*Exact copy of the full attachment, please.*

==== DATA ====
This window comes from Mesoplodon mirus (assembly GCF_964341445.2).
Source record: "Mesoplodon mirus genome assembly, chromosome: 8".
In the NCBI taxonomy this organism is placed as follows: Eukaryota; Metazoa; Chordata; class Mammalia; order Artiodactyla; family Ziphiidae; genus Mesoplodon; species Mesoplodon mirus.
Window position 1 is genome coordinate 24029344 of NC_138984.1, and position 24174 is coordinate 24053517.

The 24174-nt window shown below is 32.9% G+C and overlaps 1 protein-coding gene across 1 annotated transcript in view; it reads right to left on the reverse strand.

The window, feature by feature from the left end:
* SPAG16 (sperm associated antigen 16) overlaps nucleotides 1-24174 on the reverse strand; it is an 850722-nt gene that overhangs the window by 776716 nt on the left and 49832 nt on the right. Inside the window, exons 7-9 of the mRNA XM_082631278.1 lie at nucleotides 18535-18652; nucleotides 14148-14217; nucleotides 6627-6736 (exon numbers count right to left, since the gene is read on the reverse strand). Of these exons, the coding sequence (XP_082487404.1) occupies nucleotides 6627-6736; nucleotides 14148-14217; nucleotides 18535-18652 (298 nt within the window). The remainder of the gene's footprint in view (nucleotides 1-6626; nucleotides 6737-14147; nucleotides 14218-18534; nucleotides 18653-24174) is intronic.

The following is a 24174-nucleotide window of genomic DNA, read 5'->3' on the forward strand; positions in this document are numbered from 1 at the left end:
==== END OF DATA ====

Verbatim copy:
This window comes from Mesoplodon mirus (assembly GCF_964341445.2).
Source record: "Mesoplodon mirus genome assembly, chromosome: 8".
In the NCBI taxonomy this organism is placed as follows: Eukaryota; Metazoa; Chordata; class Mammalia; order Artiodactyla; family Ziphiidae; genus Mesoplodon; species Mesoplodon mirus.
Window position 1 is genome coordinate 24029344 of NC_138984.1, and position 24174 is coordinate 24053517.

The 24174-nt window shown below is 32.9% G+C and overlaps 1 protein-coding gene across 1 annotated transcript in view; it reads right to left on the reverse strand.

The window, feature by feature from the left end:
* SPAG16 (sperm associated antigen 16) overlaps nucleotides 1-24174 on the reverse strand; it is an 850722-nt gene that overhangs the window by 776716 nt on the left and 49832 nt on the right. Inside the window, exons 7-9 of the mRNA XM_082631278.1 lie at nucleotides 18535-18652; nucleotides 14148-14217; nucleotides 6627-6736 (exon numbers count right to left, since the gene is read on the reverse strand). Of these exons, the coding sequence (XP_082487404.1) occupies nucleotides 6627-6736; nucleotides 14148-14217; nucleotides 18535-18652 (298 nt within the window). The remainder of the gene's footprint in view (nucleotides 1-6626; nucleotides 6737-14147; nucleotides 14218-18534; nucleotides 18653-24174) is intronic.

The following is a 24174-nucleotide window of genomic DNA, read 5'->3' on the forward strand; positions in this document are numbered from 1 at the left end: